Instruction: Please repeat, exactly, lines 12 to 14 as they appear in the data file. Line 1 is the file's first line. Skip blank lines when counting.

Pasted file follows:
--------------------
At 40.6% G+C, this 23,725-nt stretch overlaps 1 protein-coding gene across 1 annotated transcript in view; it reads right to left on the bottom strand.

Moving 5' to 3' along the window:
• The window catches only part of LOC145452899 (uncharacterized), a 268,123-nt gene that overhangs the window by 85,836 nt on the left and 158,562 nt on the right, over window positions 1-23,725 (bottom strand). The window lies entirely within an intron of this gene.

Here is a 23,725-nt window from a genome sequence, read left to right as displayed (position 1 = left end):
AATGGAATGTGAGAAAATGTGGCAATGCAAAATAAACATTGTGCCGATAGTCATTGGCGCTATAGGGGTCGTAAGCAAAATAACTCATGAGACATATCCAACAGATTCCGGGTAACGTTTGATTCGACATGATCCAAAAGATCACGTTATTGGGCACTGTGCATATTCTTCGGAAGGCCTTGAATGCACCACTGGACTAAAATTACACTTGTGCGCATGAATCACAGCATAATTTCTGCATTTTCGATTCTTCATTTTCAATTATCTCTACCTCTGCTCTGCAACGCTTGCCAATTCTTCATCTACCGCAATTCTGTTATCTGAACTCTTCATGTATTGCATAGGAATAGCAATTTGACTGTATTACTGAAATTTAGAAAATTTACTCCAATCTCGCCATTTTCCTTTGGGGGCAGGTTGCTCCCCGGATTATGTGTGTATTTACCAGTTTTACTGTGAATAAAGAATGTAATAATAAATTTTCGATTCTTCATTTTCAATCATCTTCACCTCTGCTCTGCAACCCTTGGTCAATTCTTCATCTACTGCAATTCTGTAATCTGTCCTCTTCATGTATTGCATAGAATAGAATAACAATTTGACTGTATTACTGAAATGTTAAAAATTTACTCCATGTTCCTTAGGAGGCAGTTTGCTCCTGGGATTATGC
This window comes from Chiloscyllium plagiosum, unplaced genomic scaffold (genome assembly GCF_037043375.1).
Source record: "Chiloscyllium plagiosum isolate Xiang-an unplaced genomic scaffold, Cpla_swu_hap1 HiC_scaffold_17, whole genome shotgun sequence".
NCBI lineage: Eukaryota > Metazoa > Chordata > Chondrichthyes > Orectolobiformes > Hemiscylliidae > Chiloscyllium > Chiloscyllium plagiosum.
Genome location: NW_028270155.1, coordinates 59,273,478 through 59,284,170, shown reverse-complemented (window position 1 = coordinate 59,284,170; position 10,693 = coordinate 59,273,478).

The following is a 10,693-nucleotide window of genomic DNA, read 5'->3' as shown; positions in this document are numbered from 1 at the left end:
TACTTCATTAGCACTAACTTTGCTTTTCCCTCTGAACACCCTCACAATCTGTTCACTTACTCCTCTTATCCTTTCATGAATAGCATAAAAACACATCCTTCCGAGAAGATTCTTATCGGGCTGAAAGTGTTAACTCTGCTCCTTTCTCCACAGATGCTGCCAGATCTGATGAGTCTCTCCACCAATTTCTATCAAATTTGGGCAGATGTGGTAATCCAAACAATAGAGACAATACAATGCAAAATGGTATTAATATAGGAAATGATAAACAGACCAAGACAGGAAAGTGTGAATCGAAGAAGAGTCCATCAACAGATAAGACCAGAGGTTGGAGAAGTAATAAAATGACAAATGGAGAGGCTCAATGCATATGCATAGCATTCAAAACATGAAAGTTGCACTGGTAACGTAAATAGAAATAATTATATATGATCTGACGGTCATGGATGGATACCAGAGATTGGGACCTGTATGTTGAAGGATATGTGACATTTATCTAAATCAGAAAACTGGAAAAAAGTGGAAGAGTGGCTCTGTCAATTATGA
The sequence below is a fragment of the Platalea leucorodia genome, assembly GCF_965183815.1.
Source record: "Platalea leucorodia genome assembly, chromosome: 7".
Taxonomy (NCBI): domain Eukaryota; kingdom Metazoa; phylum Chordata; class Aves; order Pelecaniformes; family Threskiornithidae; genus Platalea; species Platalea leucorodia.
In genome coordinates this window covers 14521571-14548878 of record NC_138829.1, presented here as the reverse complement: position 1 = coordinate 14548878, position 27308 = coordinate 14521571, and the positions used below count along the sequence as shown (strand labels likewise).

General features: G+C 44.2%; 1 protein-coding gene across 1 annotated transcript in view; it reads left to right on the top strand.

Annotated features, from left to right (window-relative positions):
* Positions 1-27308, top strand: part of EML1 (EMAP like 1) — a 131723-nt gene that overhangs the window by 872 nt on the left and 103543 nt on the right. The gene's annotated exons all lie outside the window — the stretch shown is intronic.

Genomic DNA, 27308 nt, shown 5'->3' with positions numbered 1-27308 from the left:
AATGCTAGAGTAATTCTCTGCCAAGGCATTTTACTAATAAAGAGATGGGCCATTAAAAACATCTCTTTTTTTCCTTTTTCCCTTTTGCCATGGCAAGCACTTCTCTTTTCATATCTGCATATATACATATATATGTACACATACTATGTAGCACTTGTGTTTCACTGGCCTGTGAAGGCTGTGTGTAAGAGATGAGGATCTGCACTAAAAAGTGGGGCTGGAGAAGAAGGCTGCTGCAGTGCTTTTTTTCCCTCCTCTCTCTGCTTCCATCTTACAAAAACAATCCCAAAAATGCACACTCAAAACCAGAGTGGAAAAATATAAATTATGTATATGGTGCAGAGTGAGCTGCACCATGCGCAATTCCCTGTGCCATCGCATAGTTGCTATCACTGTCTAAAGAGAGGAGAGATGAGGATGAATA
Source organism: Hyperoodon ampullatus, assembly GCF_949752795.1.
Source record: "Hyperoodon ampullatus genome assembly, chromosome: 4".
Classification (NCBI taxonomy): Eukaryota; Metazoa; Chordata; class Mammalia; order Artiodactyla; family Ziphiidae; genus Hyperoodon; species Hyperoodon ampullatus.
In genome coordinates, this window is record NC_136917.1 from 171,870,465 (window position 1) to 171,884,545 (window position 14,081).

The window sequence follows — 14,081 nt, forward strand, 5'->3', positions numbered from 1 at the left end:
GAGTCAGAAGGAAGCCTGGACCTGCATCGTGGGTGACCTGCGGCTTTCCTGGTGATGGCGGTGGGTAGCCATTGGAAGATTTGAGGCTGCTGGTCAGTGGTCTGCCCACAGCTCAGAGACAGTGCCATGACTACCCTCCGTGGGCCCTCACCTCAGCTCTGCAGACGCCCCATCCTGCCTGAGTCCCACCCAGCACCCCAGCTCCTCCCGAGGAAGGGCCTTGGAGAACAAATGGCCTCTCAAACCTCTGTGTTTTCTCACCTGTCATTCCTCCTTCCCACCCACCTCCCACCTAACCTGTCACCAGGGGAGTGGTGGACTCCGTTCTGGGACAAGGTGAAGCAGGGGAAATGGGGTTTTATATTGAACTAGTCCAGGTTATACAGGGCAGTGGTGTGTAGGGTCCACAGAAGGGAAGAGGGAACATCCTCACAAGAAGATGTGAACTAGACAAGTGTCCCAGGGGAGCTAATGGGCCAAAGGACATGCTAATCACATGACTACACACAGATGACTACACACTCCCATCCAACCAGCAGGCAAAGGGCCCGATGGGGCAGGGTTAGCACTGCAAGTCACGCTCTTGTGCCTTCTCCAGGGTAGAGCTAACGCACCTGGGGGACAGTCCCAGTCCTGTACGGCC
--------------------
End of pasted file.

The sequence below is a fragment of the Platalea leucorodia genome, assembly GCF_965183815.1.
Source record: "Platalea leucorodia genome assembly, chromosome: 7".
Taxonomy (NCBI): domain Eukaryota; kingdom Metazoa; phylum Chordata; class Aves; order Pelecaniformes; family Threskiornithidae; genus Platalea; species Platalea leucorodia.